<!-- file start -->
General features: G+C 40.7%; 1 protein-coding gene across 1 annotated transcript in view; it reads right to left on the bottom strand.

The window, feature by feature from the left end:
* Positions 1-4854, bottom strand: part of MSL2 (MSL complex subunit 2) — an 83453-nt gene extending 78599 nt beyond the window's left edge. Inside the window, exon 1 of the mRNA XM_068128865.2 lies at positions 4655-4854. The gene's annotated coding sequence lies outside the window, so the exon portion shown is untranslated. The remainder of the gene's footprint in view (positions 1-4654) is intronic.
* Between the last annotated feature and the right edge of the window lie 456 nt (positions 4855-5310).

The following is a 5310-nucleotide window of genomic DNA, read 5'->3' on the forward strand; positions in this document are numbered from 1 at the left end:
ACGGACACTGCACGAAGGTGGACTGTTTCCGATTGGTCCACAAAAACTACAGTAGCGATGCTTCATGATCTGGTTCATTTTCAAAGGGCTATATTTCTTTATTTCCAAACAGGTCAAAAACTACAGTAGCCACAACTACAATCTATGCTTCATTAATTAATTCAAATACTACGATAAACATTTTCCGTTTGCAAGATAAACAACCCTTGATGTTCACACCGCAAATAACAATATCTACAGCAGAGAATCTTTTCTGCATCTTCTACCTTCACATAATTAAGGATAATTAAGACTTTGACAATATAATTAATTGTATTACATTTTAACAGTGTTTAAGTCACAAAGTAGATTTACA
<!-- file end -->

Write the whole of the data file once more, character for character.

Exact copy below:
General features: G+C 40.7%; 1 protein-coding gene across 1 annotated transcript in view; it reads right to left on the bottom strand.

The window, feature by feature from the left end:
* Positions 1-4854, bottom strand: part of MSL2 (MSL complex subunit 2) — an 83453-nt gene extending 78599 nt beyond the window's left edge. Inside the window, exon 1 of the mRNA XM_068128865.2 lies at positions 4655-4854. The gene's annotated coding sequence lies outside the window, so the exon portion shown is untranslated. The remainder of the gene's footprint in view (positions 1-4654) is intronic.
* Between the last annotated feature and the right edge of the window lie 456 nt (positions 4855-5310).

The following is a 5310-nucleotide window of genomic DNA, read 5'->3' on the forward strand; positions in this document are numbered from 1 at the left end:
ACGGACACTGCACGAAGGTGGACTGTTTCCGATTGGTCCACAAAAACTACAGTAGCGATGCTTCATGATCTGGTTCATTTTCAAAGGGCTATATTTCTTTATTTCCAAACAGGTCAAAAACTACAGTAGCCACAACTACAATCTATGCTTCATTAATTAATTCAAATACTACGATAAACATTTTCCGTTTGCAAGATAAACAACCCTTGATGTTCACACCGCAAATAACAATATCTACAGCAGAGAATCTTTTCTGCATCTTCTACCTTCACATAATTAAGGATAATTAAGACTTTGACAATATAATTAATTGTATTACATTTTAACAGTGTTTAAGTCACAAAGTAGATTTACA